The final real difference between warjacks, warbeasts, and regular models is the way damage is tracked. Most models just have health boxes to mark as they take damage, but these guys are too beefy for that. Warjacks have a whole grid of damage boxes, while warbeasts have a damage spiral. These really aren't as complicated as they sound: whenever you take damage, you roll a die to see which column of the grid or spiral to start marking boxes off in, rolling over to the next one if necessary. As these fill up, your 'jack or 'beast might get weaker - it's still standing, but it's taken a pounding, and something important is broken. It might get slower, or weaker in combat, or lose the ability to use focus or fury entirely.
It should be noted that in general (there are exceptions, of course), Hordes armies tend to have an easier time bringing lots of warbeasts (3 or more) compared to Warmachine armies who tend to have fewer warjacks (1 or 2). This is because FOCUS is a finite resource and most Warmachine factions have few ways to generate extra, while most Hordes factions tend to have more ways to get rid of extra FURY. Also, the FURY system, while not strictly better than FOCUS, does give you a little bit extra flexibility in that there are certain cases where it's okay to leave extra FURY on your warbeasts. For example, if you have a really strong turn but end up generating more FURY than you can leech, you may leave the extra on your beasts because you're hoping you'll get lucky and they won't frenzy, or even if they do frenzy it won't wreck your plans, or you're expecting your enemy to kill one or more of your beasts and take care of that extra FURY for you, or if charging the nearest enemy is your goal. The Journeymen mentioned in a previous paragraph were specifically designed to help ease the FOCUS or FURY burden on your Warnoun, allowing you to take more warjacks or warbeasts if you so desire.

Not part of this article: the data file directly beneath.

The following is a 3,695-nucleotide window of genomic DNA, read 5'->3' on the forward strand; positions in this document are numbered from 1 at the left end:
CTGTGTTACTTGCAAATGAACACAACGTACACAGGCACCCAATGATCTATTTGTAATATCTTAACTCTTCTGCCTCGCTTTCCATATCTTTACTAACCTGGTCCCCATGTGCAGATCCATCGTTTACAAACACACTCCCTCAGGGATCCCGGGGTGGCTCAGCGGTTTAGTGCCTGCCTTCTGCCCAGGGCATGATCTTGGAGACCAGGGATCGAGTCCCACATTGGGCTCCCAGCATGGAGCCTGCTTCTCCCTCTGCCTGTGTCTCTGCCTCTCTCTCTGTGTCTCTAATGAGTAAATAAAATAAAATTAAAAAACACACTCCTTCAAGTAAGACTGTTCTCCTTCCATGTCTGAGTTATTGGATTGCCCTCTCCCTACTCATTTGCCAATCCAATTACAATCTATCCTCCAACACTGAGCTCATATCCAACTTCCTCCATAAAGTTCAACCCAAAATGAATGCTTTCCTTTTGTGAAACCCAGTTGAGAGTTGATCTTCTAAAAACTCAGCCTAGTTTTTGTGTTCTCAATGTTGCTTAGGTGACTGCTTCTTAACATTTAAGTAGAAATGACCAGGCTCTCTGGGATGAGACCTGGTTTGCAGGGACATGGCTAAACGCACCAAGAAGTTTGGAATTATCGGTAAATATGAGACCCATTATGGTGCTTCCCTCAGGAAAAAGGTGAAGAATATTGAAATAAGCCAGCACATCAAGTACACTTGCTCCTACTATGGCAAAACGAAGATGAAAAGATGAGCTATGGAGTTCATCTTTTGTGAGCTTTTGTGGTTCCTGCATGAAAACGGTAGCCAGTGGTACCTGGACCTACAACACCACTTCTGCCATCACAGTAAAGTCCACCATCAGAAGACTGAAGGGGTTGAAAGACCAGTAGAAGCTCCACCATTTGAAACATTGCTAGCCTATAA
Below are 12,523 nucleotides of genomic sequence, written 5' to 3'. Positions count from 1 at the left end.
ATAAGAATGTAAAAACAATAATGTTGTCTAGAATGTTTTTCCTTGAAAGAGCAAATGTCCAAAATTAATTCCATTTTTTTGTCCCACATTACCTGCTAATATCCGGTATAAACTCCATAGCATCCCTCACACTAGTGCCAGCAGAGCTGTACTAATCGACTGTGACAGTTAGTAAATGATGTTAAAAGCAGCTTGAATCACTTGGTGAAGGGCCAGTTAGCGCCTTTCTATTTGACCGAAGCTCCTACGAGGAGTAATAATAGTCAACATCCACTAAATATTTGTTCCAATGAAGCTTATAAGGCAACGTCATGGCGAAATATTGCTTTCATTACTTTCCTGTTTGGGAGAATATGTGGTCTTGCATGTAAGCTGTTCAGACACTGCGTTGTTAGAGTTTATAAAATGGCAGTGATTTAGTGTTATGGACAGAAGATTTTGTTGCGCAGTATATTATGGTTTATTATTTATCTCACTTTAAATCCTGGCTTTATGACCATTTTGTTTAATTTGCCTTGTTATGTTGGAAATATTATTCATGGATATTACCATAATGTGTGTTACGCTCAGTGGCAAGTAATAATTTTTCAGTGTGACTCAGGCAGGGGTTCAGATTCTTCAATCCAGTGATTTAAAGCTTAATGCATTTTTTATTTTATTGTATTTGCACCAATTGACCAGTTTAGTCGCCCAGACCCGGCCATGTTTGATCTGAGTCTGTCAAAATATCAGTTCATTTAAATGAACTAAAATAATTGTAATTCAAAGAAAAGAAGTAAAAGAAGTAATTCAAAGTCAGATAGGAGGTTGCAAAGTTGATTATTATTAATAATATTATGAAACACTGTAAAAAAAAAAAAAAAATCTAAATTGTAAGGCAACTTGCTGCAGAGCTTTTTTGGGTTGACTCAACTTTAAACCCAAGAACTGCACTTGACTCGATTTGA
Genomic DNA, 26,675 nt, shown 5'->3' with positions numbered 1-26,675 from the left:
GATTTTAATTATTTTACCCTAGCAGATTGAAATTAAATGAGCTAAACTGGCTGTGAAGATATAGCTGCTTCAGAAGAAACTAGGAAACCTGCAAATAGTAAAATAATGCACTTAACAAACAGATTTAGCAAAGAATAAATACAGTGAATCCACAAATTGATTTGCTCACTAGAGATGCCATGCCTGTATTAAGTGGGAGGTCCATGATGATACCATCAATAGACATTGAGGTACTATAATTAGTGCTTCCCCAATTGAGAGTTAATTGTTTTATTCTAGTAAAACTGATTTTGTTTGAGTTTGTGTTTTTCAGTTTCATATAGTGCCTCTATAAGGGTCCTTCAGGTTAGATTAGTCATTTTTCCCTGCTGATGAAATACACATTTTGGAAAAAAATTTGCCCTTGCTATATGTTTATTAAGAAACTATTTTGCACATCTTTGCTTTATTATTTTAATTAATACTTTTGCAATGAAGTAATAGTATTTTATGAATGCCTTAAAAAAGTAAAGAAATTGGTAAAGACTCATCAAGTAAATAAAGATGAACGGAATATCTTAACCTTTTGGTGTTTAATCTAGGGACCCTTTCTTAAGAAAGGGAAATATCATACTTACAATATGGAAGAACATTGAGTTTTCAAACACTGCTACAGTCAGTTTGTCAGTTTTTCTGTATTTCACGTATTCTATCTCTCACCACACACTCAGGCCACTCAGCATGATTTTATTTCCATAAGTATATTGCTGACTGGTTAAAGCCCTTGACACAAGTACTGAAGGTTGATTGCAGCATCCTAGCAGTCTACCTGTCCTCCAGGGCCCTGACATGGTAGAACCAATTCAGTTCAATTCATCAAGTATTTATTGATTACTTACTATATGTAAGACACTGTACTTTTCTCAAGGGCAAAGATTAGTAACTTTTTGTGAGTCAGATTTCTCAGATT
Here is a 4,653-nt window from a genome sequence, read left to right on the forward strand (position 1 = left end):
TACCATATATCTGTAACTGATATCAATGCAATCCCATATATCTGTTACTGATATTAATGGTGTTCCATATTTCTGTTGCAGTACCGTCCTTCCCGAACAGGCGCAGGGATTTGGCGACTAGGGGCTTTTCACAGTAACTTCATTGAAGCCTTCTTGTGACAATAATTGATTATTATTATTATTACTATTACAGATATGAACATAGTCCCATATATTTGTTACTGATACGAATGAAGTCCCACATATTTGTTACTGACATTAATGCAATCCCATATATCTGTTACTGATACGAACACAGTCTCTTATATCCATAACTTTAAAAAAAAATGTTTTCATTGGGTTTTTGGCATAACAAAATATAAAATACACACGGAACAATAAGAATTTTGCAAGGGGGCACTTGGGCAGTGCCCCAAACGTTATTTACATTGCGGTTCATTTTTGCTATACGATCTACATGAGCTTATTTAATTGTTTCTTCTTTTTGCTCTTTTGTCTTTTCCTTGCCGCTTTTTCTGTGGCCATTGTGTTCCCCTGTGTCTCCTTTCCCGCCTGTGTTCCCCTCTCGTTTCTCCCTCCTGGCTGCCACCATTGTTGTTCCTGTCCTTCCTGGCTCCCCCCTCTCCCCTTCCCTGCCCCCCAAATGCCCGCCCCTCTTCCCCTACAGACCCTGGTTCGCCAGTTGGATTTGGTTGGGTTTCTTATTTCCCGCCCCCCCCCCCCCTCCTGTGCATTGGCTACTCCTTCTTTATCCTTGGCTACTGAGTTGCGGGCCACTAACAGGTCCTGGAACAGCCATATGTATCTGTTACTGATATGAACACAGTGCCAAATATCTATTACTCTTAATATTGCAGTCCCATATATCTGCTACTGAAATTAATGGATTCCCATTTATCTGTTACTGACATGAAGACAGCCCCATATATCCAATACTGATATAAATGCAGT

Colossals and Gargantuans
Colossals are like warjacks with more FUCKHUEG, because Privateer Press wanted to charge $100 per model for something, and the only way to do that was to make it really big (and, unlike Forge World models, almost actually worth it). Roughly equivalent to Titans in 40K, they can be fielded at any point level and are surprisingly well-balanced, since they have about the same defensive stats as a heavy warjack and cost about the same as two of them, but have loads more health and tons more dakka. Oh yeah, and they have TWO 6-column damage grids to play with, although they generally have less than double the health of a heavy warjack. Gargantuans are the same thing, but for warbeasts. Because of the differences between the Focus and Fury mechanics, colossals are generally seen as mechanically superior, since their resource-manage system benefits from shrinking the number of models the caster has to juggle between.
Basically exactly what you'd expect. Units are groups of infantry which operate as, well, a unit on the tabletop. They range from bog-standard foot soldiers to well-trained and heavily-armored specialists and elite assassins, and everything else besides.